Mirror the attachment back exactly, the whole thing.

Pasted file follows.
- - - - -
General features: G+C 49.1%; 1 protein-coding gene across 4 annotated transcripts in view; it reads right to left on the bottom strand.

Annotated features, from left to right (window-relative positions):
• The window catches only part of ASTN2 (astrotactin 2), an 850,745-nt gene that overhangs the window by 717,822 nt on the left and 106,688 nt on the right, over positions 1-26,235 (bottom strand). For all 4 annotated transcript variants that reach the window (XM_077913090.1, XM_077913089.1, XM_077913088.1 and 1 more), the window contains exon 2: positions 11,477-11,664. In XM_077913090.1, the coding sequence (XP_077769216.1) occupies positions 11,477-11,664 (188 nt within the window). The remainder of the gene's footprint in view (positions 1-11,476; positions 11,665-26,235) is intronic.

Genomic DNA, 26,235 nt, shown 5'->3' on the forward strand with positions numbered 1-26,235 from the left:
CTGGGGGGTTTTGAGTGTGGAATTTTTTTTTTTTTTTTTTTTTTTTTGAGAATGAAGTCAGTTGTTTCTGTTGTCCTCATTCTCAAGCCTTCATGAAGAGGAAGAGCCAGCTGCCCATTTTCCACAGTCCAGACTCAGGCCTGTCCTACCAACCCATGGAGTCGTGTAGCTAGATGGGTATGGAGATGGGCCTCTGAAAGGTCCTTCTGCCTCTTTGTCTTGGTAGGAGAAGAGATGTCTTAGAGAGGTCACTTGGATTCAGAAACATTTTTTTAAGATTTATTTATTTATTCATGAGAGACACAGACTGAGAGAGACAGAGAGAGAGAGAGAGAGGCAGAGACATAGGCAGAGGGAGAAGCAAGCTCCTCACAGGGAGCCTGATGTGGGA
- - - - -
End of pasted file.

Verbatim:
General features: G+C 49.1%; 1 protein-coding gene across 4 annotated transcripts in view; it reads right to left on the bottom strand.

Annotated features, from left to right (window-relative positions):
• The window catches only part of ASTN2 (astrotactin 2), an 850,745-nt gene that overhangs the window by 717,822 nt on the left and 106,688 nt on the right, over positions 1-26,235 (bottom strand). For all 4 annotated transcript variants that reach the window (XM_077913090.1, XM_077913089.1, XM_077913088.1 and 1 more), the window contains exon 2: positions 11,477-11,664. In XM_077913090.1, the coding sequence (XP_077769216.1) occupies positions 11,477-11,664 (188 nt within the window). The remainder of the gene's footprint in view (positions 1-11,476; positions 11,665-26,235) is intronic.

Genomic DNA, 26,235 nt, shown 5'->3' on the forward strand with positions numbered 1-26,235 from the left:
CTGGGGGGTTTTGAGTGTGGAATTTTTTTTTTTTTTTTTTTTTTTTTGAGAATGAAGTCAGTTGTTTCTGTTGTCCTCATTCTCAAGCCTTCATGAAGAGGAAGAGCCAGCTGCCCATTTTCCACAGTCCAGACTCAGGCCTGTCCTACCAACCCATGGAGTCGTGTAGCTAGATGGGTATGGAGATGGGCCTCTGAAAGGTCCTTCTGCCTCTTTGTCTTGGTAGGAGAAGAGATGTCTTAGAGAGGTCACTTGGATTCAGAAACATTTTTTTAAGATTTATTTATTTATTCATGAGAGACACAGACTGAGAGAGACAGAGAGAGAGAGAGAGAGGCAGAGACATAGGCAGAGGGAGAAGCAAGCTCCTCACAGGGAGCCTGATGTGGGA